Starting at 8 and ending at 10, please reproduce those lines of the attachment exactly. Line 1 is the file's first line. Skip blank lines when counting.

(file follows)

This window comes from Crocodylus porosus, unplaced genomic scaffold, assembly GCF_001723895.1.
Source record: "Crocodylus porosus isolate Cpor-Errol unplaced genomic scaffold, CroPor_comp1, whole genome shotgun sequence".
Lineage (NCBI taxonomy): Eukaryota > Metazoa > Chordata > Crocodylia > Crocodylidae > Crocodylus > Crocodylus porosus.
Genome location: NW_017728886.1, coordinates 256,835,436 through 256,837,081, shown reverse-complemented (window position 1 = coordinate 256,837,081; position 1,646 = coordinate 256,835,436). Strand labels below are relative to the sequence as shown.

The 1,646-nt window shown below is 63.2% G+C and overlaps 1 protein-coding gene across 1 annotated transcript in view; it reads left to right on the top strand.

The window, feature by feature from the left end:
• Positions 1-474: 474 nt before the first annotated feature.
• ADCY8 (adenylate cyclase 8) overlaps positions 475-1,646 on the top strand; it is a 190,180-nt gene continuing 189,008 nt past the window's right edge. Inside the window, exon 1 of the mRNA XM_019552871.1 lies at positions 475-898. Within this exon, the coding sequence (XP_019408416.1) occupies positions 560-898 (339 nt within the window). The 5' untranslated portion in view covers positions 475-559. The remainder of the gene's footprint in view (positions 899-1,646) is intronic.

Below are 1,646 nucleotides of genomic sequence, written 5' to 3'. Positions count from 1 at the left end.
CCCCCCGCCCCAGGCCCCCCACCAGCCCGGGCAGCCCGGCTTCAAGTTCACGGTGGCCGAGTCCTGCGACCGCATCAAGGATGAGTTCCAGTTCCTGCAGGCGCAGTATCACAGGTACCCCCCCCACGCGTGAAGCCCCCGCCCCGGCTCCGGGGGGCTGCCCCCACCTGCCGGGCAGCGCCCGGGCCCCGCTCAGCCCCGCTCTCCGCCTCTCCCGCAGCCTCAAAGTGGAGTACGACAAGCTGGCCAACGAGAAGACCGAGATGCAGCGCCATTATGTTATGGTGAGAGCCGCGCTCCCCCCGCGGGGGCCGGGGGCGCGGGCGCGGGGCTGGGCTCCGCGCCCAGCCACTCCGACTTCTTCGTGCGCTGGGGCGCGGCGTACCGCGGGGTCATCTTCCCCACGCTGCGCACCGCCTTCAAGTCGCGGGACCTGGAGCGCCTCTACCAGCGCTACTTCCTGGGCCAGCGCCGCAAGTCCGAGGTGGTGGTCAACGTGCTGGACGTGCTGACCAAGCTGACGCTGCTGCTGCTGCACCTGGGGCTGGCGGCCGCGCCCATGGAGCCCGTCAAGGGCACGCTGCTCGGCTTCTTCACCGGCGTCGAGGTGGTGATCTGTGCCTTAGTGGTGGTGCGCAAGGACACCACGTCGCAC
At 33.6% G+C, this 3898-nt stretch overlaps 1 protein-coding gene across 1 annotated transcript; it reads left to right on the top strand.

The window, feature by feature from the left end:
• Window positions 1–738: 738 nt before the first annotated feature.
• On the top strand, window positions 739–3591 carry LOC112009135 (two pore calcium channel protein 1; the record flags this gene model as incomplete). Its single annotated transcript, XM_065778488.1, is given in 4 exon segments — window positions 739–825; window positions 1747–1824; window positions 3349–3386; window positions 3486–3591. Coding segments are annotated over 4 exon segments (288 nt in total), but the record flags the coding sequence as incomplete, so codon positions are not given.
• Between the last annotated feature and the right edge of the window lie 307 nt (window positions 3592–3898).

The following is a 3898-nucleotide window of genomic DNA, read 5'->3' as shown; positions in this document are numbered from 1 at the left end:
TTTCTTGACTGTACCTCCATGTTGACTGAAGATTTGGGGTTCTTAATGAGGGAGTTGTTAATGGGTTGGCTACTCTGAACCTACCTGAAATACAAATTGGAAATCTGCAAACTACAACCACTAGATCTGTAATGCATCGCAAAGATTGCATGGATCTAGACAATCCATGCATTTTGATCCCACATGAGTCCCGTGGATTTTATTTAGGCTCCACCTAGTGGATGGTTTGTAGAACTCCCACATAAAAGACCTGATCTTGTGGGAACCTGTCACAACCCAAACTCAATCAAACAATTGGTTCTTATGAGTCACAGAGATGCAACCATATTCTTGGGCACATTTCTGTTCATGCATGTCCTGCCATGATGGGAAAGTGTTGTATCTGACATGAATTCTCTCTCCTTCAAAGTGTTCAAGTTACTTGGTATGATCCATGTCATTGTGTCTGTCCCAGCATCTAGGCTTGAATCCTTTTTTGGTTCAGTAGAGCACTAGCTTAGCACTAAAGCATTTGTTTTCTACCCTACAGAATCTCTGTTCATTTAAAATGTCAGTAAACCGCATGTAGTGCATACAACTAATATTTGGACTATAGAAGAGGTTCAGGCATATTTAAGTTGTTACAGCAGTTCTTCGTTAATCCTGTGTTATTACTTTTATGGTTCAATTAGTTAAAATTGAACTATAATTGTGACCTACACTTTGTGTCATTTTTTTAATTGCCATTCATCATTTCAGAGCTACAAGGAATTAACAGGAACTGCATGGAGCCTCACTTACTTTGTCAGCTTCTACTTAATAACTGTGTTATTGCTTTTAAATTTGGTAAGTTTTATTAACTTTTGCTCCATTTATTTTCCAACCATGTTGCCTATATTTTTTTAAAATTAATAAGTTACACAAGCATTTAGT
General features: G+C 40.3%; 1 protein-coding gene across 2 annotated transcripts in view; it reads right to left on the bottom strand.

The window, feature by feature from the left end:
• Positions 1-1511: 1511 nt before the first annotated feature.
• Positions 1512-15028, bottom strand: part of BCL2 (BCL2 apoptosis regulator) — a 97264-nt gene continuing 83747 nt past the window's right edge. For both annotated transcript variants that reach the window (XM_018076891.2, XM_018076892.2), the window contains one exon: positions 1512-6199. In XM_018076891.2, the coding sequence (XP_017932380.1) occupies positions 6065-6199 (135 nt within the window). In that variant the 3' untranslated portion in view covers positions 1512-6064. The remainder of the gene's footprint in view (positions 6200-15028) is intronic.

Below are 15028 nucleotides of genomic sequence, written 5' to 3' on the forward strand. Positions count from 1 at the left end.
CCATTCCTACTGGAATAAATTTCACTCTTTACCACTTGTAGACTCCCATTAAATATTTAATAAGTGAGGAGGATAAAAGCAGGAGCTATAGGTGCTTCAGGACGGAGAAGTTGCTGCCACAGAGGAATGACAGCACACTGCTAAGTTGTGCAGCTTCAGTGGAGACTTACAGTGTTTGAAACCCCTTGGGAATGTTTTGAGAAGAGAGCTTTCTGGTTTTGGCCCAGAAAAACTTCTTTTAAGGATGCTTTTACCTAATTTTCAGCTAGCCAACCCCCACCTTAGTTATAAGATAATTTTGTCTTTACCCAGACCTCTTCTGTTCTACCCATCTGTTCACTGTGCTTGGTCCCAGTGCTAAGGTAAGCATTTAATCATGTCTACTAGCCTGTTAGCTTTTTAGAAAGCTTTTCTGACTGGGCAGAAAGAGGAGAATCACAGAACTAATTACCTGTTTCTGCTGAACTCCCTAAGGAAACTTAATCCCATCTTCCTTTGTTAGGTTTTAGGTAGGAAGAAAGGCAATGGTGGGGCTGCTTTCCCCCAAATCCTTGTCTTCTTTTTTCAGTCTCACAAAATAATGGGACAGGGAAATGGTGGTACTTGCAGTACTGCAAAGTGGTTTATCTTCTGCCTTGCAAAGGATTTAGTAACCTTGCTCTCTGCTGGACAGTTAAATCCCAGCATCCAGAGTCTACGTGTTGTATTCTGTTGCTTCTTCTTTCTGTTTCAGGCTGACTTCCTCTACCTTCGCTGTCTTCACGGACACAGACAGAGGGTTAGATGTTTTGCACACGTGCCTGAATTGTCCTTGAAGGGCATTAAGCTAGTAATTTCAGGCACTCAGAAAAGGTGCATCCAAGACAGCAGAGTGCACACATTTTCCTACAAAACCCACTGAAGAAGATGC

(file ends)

• ADCY8 (adenylate cyclase 8) overlaps positions 475-1,646 on the top strand; it is a 190,180-nt gene continuing 189,008 nt past the window's right edge. Inside the window, exon 1 of the mRNA XM_019552871.1 lies at positions 475-898. Within this exon, the coding sequence (XP_019408416.1) occupies positions 560-898 (339 nt within the window). The 5' untranslated portion in view covers positions 475-559. The remainder of the gene's footprint in view (positions 899-1,646) is intronic.

Below are 1,646 nucleotides of genomic sequence, written 5' to 3'. Positions count from 1 at the left end.
CCCCCCGCCCCAGGCCCCCCACCAGCCCGGGCAGCCCGGCTTCAAGTTCACGGTGGCCGAGTCCTGCGACCGCATCAAGGATGAGTTCCAGTTCCTGCAGGCGCAGTATCACAGGTACCCCCCCCACGCGTGAAGCCCCCGCCCCGGCTCCGGGGGGCTGCCCCCACCTGCCGGGCAGCGCCCGGGCCCCGCTCAGCCCCGCTCTCCGCCTCTCCCGCAGCCTCAAAGTGGAGTACGACAAGCTGGCCAACGAGAAGACCGAGATGCAGCGCCATTATGTTATGGTGAGAGCCGCGCTCCCCCCGCGGGGGCCGGGGGCGCGGGCGCGGGGCTGGGCTCCGCGCCCAGCCACTCCGACTTCTTCGTGCGCTGGGGCGCGGCGTACCGCGGGGTCATCTTCCCCACGCTGCGCACCGCCTTCAAGTCGCGGGACCTGGAGCGCCTCTACCAGCGCTACTTCCTGGGCCAGCGCCGCAAGTCCGAGGTGGTGGTCAACGTGCTGGACGTGCTGACCAAGCTGACGCTGCTGCTGCTGCACCTGGGGCTGGCGGCCGCGCCCATGGAGCCCGTCAAGGGCACGCTGCTCGGCTTCTTCACCGGCGTCGAGGTGGTGATCTGTGCCTTAGTGGTGGTGCGCAAGGACACCACGTCGCAC